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Evidence-Based Pediatric Outcome Predictors to Guide the Allocation of Critical Care Resources in a Mass Casualty Event

Toltzis, Philip; Soto-Campos, Gerardo; Kuhn, Evelyn M.; Hahn, Ryan; Kanter, Robert K.; Wetzel, Randall C.

Objective: ICU resources may be overwhelmed by a mass casualty event, triggering a conversion to Crisis Standards of Care in which critical care support is diverted away from patients least likely to benefit, with the goal of improving population survival. We aimed to devise a Crisis Standards of Care triage allocation scheme specifically for children. Design: A triage scheme is proposed in which patients would be divided into those requiring mechanical ventilation at PICU presentation and those not, and then each group would be evaluated for probability of death and for predicted duration of resource consumption, specifically, duration of PICU length of stay and mechanical ventilation. Children will be excluded from PICU admission if their mortality or resource utilization is predicted to exceed predetermined levels (“high risk”), or if they have a low likelihood of requiring ICU support (“low risk”). Children entered into the Virtual PICU Performance Systems database were employed to develop prediction equations to assign children to the exclusion categories using logistic and linear regression. Machine Learning provided an alternative strategy to develop a triage scheme independent from this process. Setting: One hundred ten American PICUs Subjects: One hundred fifty thousand records from the Virtual PICU database. Interventions: None. Measurements and Main Results: The prediction equations for probability of death had an area under the receiver operating characteristic curve more than 0.87. The prediction equation for belonging to the low-risk category had lower discrimination. R2 for the prediction equations for PICU length of stay and days of mechanical ventilation ranged from 0.10 to 0.18. Machine learning recommended initially dividing children into those mechanically ventilated versus those not and had strong predictive power for mortality, thus independently verifying the triage sequence and broadly verifying the algorithm. Conclusion: An evidence-based predictive tool for children is presented to guide resource allocation during Crisis Standards of Care, potentially improving population outcomes by selecting patients likely to benefit from short-duration ICU interventions. (Pediatr Crit Care Med 2015; XX:00–00) Key Words: intensive care unit length of stay; intensive care unit mortality; mass casualty; palliative care; pandemic preparedness; triage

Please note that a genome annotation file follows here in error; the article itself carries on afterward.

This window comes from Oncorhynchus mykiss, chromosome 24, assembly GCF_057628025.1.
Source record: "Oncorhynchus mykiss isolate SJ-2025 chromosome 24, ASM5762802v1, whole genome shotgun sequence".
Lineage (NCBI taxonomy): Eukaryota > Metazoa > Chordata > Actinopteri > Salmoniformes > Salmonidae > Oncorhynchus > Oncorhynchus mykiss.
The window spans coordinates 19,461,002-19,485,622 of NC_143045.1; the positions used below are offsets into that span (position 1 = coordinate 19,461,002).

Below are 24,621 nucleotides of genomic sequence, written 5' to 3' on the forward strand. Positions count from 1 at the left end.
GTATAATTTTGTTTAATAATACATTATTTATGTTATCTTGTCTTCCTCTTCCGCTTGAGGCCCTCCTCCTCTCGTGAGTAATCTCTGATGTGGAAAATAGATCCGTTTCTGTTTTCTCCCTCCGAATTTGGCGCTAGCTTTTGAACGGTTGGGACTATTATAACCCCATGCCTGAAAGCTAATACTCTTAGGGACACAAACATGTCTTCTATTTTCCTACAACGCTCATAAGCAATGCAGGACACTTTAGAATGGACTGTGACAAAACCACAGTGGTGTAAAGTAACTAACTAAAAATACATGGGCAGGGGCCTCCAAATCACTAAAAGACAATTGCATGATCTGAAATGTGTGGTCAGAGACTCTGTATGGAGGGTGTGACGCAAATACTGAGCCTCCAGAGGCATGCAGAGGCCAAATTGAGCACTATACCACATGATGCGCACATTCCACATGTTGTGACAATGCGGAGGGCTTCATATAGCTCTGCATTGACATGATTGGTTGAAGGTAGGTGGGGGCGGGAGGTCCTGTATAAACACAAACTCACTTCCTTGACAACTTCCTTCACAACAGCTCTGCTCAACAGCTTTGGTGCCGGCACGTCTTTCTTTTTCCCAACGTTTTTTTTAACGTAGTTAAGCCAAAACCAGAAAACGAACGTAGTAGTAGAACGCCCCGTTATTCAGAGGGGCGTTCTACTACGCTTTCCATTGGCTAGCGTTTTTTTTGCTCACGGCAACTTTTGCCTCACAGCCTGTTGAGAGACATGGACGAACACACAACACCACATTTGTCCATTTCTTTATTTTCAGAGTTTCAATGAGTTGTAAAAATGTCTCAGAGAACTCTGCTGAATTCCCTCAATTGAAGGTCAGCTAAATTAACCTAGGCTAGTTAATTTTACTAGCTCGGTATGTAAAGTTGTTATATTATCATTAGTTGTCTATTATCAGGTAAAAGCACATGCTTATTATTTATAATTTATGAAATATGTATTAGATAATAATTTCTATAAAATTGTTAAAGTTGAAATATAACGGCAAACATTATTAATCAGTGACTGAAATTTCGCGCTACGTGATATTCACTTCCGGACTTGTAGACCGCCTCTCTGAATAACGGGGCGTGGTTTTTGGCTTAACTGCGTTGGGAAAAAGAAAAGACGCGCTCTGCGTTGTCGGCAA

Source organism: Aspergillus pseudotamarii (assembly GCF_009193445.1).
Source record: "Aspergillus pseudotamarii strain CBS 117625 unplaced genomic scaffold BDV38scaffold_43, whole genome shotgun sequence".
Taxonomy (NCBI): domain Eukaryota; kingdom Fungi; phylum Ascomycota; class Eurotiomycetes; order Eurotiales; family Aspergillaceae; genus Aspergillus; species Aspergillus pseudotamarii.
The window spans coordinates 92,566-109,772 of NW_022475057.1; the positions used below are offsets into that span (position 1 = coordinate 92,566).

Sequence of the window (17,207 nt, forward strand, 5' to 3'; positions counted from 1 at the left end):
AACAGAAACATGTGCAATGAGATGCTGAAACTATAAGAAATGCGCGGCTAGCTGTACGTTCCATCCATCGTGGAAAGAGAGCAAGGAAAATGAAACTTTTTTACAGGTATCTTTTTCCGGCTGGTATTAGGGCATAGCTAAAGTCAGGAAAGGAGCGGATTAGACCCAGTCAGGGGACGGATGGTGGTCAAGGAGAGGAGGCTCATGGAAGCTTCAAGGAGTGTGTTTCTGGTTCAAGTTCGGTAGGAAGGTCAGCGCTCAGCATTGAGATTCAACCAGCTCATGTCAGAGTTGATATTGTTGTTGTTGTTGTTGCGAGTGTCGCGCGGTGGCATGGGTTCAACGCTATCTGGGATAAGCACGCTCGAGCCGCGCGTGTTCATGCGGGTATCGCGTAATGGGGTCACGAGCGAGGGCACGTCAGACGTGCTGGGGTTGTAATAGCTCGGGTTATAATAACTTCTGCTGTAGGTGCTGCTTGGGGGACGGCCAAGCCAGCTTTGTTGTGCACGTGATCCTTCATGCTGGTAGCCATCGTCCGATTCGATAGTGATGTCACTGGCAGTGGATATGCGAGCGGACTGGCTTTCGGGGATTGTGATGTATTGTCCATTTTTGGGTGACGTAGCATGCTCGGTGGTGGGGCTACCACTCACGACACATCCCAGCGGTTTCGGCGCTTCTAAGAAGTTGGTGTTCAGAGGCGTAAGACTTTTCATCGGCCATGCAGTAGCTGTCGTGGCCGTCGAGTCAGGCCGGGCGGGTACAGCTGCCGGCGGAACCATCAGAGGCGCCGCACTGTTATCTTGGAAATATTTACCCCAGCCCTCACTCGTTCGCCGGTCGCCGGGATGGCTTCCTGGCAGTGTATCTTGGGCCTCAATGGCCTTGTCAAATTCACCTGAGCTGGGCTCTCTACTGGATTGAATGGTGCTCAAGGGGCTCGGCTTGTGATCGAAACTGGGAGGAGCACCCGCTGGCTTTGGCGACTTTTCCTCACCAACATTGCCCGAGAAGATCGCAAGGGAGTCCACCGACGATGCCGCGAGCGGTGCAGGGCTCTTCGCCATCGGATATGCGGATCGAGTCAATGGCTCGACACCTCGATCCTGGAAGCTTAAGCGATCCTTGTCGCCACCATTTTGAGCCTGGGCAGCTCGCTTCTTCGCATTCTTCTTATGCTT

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Title
Pediatric Critical Care Medicine
DOI
https://doi.org/10.1097/PCC.0000000000000481

More About This Work

Academic Units
National Center for Disaster Preparedness
Published Here
August 11, 2015